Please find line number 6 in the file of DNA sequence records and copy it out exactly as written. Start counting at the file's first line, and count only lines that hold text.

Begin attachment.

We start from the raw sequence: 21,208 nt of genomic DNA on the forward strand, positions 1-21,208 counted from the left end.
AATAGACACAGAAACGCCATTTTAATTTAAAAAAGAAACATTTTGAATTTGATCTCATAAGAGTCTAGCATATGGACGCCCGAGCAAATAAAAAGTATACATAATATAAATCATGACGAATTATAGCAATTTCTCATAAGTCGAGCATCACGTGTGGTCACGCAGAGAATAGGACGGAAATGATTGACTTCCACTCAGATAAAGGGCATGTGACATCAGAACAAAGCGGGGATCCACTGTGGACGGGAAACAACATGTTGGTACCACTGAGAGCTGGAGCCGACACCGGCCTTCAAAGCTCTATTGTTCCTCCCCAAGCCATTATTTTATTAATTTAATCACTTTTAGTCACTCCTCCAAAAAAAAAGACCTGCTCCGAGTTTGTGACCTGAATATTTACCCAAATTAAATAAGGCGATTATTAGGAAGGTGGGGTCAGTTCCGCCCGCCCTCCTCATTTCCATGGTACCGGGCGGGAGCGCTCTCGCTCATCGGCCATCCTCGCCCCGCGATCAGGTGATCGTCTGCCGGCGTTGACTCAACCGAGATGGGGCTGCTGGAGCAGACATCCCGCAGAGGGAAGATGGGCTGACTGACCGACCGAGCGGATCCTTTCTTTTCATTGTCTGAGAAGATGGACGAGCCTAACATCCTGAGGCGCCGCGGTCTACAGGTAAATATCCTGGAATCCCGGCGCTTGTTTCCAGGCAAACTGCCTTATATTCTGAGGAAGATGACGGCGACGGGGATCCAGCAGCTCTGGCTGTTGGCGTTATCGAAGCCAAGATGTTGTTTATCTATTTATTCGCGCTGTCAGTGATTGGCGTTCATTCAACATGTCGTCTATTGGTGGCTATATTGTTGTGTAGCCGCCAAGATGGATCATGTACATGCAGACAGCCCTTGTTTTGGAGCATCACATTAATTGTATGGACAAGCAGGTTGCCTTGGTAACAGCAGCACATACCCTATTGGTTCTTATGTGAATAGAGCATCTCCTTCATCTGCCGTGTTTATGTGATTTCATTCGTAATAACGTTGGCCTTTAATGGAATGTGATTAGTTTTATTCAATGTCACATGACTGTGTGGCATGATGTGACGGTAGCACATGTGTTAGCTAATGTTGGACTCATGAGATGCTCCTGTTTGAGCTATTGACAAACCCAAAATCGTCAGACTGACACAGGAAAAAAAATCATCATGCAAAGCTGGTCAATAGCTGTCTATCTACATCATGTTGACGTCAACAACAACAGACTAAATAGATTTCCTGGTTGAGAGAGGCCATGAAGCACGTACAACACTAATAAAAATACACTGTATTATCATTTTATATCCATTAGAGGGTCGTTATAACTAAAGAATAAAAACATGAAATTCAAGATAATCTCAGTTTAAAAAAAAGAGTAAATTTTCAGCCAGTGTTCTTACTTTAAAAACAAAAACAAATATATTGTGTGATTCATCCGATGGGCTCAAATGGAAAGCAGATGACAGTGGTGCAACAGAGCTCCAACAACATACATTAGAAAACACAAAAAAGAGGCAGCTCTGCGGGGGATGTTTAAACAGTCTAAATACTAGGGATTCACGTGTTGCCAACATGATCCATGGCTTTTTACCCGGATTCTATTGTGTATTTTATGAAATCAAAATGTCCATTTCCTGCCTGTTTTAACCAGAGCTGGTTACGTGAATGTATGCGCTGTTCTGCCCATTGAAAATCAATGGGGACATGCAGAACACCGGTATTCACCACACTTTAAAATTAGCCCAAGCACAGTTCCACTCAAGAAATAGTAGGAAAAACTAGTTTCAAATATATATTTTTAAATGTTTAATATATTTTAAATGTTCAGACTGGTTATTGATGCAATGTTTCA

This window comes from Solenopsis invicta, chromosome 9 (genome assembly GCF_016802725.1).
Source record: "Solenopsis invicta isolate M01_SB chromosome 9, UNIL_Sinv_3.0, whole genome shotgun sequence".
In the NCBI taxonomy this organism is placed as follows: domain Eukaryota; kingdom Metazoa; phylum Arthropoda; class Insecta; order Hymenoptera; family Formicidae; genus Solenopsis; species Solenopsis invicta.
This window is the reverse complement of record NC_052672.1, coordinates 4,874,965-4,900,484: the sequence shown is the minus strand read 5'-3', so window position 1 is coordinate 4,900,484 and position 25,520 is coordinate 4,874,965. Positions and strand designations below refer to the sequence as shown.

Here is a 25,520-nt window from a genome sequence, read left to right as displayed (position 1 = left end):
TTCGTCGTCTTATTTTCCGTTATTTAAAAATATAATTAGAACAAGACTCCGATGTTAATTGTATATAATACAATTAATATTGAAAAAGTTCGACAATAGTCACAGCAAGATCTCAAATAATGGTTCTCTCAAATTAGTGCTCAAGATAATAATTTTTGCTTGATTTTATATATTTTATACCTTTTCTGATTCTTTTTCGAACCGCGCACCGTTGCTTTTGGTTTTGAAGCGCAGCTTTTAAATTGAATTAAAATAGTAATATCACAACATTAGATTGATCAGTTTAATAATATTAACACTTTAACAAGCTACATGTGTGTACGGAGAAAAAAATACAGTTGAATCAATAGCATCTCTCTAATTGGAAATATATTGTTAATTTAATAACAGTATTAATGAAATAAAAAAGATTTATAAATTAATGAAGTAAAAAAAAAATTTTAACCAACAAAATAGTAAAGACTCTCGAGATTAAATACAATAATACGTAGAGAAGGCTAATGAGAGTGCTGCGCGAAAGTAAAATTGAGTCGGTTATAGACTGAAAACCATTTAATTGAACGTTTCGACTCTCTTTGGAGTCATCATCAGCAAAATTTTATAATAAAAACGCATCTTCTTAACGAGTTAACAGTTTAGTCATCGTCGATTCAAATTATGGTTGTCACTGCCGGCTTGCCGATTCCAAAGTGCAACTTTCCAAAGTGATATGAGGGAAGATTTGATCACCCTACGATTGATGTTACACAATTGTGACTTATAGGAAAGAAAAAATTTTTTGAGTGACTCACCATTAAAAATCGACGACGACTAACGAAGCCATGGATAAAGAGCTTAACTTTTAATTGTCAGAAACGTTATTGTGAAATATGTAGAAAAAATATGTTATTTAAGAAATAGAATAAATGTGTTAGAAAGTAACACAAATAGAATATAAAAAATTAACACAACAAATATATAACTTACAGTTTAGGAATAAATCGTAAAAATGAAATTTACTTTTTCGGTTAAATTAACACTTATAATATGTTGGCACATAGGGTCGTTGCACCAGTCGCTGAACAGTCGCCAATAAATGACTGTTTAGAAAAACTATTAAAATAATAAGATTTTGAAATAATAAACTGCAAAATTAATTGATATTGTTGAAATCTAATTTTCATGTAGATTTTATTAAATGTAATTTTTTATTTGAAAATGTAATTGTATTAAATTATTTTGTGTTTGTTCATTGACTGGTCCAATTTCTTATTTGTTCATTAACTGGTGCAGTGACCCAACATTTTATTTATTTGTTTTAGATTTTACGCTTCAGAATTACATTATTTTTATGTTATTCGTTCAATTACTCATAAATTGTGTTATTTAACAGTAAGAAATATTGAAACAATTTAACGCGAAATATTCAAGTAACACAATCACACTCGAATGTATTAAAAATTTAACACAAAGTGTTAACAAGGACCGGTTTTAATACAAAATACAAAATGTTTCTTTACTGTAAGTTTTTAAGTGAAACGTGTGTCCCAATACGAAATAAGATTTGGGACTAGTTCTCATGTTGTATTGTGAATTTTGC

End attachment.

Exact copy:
This window is the reverse complement of record NC_052672.1, coordinates 4,874,965-4,900,484: the sequence shown is the minus strand read 5'-3', so window position 1 is coordinate 4,900,484 and position 25,520 is coordinate 4,874,965. Positions and strand designations below refer to the sequence as shown.